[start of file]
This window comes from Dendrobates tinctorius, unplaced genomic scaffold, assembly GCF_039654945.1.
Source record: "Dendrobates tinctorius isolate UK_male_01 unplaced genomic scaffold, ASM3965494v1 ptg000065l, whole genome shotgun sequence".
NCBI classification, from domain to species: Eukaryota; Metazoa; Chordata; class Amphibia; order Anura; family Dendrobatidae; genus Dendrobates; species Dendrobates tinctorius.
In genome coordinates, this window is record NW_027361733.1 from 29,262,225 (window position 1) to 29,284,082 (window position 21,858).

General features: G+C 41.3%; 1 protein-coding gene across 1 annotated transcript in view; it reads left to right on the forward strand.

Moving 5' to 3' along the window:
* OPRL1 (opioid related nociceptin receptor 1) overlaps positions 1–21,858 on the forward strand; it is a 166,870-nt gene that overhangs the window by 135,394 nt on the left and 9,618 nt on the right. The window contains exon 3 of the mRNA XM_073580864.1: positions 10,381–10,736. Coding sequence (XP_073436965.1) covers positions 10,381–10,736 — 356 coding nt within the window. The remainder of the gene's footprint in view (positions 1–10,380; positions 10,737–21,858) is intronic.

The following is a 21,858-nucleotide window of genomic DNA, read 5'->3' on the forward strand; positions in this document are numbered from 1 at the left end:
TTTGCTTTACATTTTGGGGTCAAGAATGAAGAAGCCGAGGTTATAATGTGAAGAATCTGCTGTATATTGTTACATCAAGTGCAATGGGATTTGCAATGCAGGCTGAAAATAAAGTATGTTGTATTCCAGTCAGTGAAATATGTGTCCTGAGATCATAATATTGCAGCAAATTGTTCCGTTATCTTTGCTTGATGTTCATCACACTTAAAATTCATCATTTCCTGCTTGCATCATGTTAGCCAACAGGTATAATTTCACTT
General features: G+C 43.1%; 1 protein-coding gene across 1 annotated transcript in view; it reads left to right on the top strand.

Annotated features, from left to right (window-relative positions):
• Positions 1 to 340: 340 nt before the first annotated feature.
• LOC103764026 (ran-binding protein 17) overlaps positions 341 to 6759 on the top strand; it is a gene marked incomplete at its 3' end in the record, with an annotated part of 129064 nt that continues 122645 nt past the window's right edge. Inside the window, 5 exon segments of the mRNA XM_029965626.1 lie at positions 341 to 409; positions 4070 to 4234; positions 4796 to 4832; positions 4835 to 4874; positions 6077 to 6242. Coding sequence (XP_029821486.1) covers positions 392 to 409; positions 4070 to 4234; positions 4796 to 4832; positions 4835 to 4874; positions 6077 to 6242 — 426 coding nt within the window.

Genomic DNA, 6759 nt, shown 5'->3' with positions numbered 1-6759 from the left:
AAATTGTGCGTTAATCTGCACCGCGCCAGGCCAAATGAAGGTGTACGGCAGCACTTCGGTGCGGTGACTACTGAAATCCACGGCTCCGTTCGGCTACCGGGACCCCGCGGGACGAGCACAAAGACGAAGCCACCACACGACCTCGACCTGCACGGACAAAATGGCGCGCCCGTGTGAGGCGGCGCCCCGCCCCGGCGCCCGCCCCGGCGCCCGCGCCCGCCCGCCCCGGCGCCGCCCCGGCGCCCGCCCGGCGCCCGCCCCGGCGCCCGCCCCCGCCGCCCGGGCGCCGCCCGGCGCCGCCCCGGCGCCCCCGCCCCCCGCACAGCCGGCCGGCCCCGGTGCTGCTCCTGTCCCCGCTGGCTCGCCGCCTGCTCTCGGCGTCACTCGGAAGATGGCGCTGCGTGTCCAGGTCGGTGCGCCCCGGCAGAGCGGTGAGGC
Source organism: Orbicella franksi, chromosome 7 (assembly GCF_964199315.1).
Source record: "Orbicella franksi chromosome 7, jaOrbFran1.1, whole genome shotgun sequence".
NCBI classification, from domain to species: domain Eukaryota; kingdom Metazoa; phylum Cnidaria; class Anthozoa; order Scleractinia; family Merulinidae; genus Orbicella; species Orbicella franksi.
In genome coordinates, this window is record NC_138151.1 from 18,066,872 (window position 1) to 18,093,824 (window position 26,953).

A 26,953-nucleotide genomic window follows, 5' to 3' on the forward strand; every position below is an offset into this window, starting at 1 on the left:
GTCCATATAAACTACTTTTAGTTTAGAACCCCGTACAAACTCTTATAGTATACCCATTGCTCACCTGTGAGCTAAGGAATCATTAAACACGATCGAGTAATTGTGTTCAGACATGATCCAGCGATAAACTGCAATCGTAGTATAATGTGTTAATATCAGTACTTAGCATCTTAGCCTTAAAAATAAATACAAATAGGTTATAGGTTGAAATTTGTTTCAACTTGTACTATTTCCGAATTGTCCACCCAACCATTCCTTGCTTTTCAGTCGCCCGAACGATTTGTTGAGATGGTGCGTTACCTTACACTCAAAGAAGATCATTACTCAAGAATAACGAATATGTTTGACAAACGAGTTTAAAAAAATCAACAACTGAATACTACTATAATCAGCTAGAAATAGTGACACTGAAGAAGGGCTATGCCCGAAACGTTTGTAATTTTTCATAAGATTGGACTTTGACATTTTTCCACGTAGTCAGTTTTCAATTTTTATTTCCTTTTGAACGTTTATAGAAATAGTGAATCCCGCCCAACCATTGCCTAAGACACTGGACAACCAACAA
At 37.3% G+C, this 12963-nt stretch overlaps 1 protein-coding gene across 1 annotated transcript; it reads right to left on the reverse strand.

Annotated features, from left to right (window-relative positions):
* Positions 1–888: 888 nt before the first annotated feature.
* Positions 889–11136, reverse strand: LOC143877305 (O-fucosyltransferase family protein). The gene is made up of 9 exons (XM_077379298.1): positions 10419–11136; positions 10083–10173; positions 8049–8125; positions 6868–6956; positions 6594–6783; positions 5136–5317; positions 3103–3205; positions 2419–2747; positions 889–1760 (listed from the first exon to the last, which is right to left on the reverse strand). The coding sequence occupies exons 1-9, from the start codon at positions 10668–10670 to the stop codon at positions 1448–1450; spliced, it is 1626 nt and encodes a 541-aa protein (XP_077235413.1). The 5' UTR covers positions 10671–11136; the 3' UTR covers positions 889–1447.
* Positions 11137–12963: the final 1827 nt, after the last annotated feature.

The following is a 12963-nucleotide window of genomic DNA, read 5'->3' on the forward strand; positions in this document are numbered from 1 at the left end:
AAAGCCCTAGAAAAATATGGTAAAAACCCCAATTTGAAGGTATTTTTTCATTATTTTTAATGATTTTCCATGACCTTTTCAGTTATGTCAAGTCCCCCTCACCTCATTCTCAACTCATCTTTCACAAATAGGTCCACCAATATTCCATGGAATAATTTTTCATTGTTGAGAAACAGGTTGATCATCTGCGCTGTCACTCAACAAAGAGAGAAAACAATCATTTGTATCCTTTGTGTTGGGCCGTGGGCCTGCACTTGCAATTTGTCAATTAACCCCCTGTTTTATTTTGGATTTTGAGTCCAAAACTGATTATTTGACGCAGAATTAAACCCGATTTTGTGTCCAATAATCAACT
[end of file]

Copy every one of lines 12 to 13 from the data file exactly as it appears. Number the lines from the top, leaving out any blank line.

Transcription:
• Positions 1 to 340: 340 nt before the first annotated feature.
• LOC103764026 (ran-binding protein 17) overlaps positions 341 to 6759 on the top strand; it is a gene marked incomplete at its 3' end in the record, with an annotated part of 129064 nt that continues 122645 nt past the window's right edge. Inside the window, 5 exon segments of the mRNA XM_029965626.1 lie at positions 341 to 409; positions 4070 to 4234; positions 4796 to 4832; positions 4835 to 4874; positions 6077 to 6242. Coding sequence (XP_029821486.1) covers positions 392 to 409; positions 4070 to 4234; positions 4796 to 4832; positions 4835 to 4874; positions 6077 to 6242 — 426 coding nt within the window.